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Challenge:

Count how much rain will be collected in the valleys between the peaks of a mountain range in a 2D world.

The mountain range is defined by a single array of positive ints, where each element defines the height a peak. IE the array [1,2,1,2] would create the 2D slice:

 . m . m
 m m m m

m = mountain
. = open space

As the rain falls, it will fill up to the height of its surrounding peaks, then overflow. If the rain reaches the edge of the grid, it disappears. In this case the amount of water collected will be 1:

 . m r m
 m m m m
 r = rain

More examples:

Input: [2, 4, 2, 2, 5, 1, 2, 2, 1, 3]

Output: 10

2D visualization:

. . . . m . . . . .
. m r r m . . . . .
. m r r m r r r r m
m m m m m r m m r m
m m m m m m m m m m

Input: [1, 2, 3, 2, 1]

Output: 0

2D visualization:

. . m . . 
. m m m .
m m m m m

Constraints:

  • The input array will have size at least 1
  • Each element of the array will be greater than or equal to 1
  • Must be in Java 7

My Code:

//Time Complexity: worst case O(n^2)?
//Space Complexity: O(1)
public class Solution
    public static int solution(int[] heights) { 
       int fillCount = 0, minHeight = heights[0];

       for(int i = 1; i<heights.length; i++){
           if(heights[i] < minHeight){
               minHeight = heights[i];
           }
           else{
               minHeight=heights[i];
               int fillHeight = findFillHeight(heights, i); 
               if(fillHeight == -1) continue;
               fillCount+= fillIn(heights, fillHeight, i);
           }
       }

       return fillCount;
    }

    static int findFillHeight(int[] heights, int rightEdgePosition){
        int maxHeight = -1, j=0;

        for(int i=rightEdgePosition-1; i-1 >=0 && heights[i] < heights[rightEdgePosition]; i--, j=i){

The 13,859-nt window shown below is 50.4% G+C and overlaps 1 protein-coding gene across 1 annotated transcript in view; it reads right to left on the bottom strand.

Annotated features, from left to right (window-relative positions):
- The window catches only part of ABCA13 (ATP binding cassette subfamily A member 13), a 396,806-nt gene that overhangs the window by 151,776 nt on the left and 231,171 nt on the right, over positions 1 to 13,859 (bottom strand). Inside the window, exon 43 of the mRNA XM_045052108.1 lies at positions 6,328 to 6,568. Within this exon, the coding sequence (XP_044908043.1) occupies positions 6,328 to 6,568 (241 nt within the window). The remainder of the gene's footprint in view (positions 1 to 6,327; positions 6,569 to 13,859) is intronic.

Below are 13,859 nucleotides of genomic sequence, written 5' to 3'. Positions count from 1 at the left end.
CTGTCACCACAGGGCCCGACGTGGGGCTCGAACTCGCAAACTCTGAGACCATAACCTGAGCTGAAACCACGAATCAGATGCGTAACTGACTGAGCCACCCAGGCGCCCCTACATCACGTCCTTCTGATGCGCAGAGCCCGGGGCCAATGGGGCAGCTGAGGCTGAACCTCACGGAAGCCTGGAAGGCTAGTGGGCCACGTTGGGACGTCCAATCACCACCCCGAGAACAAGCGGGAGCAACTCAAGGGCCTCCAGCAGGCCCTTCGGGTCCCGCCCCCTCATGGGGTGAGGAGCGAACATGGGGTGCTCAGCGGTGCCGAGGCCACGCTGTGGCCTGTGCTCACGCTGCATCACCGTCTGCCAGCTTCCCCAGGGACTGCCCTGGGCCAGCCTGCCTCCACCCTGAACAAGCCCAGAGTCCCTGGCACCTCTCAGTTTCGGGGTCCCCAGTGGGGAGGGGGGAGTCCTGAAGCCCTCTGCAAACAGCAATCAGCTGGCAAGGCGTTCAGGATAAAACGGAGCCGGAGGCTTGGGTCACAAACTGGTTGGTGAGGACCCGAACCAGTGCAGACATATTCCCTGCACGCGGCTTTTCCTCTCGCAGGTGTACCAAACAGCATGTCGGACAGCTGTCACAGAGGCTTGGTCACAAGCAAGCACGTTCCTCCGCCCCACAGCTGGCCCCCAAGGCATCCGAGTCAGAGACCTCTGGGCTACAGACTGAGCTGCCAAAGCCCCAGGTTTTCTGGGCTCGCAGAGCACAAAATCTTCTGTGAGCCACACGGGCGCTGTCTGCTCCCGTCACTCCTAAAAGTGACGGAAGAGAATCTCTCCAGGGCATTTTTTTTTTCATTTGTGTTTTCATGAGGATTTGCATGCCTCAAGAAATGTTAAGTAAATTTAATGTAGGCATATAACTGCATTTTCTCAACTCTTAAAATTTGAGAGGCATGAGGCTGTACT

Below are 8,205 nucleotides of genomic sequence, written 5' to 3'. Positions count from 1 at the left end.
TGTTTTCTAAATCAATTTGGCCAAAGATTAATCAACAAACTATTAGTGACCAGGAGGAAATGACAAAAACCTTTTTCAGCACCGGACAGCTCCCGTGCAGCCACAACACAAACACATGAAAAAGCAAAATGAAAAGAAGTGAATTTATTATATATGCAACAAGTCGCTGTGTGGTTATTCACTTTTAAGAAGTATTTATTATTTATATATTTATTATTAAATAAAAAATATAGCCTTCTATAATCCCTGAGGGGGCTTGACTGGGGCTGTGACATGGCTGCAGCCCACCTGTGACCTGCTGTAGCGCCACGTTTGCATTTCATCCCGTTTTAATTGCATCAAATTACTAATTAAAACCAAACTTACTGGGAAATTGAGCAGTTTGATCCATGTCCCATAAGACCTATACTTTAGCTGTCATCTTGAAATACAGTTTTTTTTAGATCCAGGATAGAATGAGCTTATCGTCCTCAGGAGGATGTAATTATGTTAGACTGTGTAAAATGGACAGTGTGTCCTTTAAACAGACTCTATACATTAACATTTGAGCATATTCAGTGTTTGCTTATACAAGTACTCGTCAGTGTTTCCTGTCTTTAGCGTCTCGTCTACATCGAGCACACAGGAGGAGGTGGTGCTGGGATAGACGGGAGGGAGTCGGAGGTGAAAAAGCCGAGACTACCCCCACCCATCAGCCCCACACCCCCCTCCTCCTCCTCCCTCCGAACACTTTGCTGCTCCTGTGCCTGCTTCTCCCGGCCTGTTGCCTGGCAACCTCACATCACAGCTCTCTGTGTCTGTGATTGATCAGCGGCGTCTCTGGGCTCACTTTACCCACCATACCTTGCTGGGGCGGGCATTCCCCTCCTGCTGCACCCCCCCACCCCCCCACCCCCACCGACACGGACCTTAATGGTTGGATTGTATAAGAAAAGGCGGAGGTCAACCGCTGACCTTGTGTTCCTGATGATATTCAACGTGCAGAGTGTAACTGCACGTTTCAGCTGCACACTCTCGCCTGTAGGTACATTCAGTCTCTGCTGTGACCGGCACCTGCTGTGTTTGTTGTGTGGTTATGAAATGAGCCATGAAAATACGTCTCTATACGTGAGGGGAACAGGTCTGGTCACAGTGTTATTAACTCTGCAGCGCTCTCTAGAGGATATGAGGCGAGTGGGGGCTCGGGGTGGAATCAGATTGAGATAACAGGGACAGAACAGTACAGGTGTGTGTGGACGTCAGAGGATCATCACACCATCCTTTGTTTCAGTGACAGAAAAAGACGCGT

if(heights[i] >= heights[rightEdgePosition]){
                return heights[rightEdgePosition];
            }
            if(heights[i] > maxHeight){
                maxHeight = heights[i];
            }
        }

        if(heights[j] >= heights[rightEdgePosition]){
            maxHeight = heights[rightEdgePosition];
        }

        return maxHeight;
    }

    static int fillIn(int[] heights, int fillInHeight, int startHeightPosition){
        int fillCount = 0;
        for(int i=startHeightPosition-1; heights[i] < fillInHeight; i--){
            fillCount+= fillInHeight-heights[i];
            heights[i]=fillInHeight;
        }
        return fillCount;
    }
}

The idea is to search the array from left to right, looking for rises in elevation. When we find one, we backtrack looking for how high up we can fill the valley, and then redo the backtrack, this time actually filling it (this prevents "double filling" in future elevation rises).

The worst case arises when we get a large elevation on element 1 and elements 2 through n are rising from 1 to the value of element 1. IE [10, 1, 2, 3.... 10]. In this case we do the maximum number of backtracks. If I have my math right, our time complexity would be

$$n + \sum_{i=0}^{n} {i}\ = n+\frac{1}{2}n(n+1) \implies O(n^2)$$

So quadratic time obviously a red flag, but I'm not sure I can avoid it since I'm dealing with 2D arrays. Other than that, the big ugly part is the j variable in findFillHeight(). The point of it is to check that the left edge we end the loop on is properly checked. The last notable issue is that much of this code would be very risky if run on its own because the assumption is that all inputs are valid. This was due to time constraints though, so I don't consider it an issue.

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It's possible to do it in \$O(n)\$ using \$O(n)\$ additional memory. For that we should find the amount of rain collected at each index in \$O(1)\$. It can be calculated from the heights of the highest mountain to the right and to the left:

$$\tt{rainfall[i]} = \max(0, \min(\tt{leftHighest}, \tt{rightHighest}) - \tt{height[i]})$$

We can have the height to the left updated on the fly in the same loop, but we have to precalculate the heights to the right in a separate loop.

Here is the sample code:

import java.util.Arrays;

public class Solution {
    public static int getCollectedRainfall(int[] heights) {
        int[] highestToTheRight = Arrays.copyOf(heights, heights.length + 1);
        for (int i = heights.length - 1; i >= 0; --i) {
            highestToTheRight[i] = Math.max(highestToTheRight[i], highestToTheRight[i + 1]);
        }

        int collectedRainfall = 0;
        int highestToTheLeft = 0;
        for (int i = 0; i < heights.length; ++i) {
            collectedRainfall += 
                Math.max(0, Math.min(highestToTheLeft, highestToTheRight[i]) - heights[i]);
            highestToTheLeft = Math.max(highestToTheLeft, heights[i]);
        }

        return collectedRainfall;
    }
}
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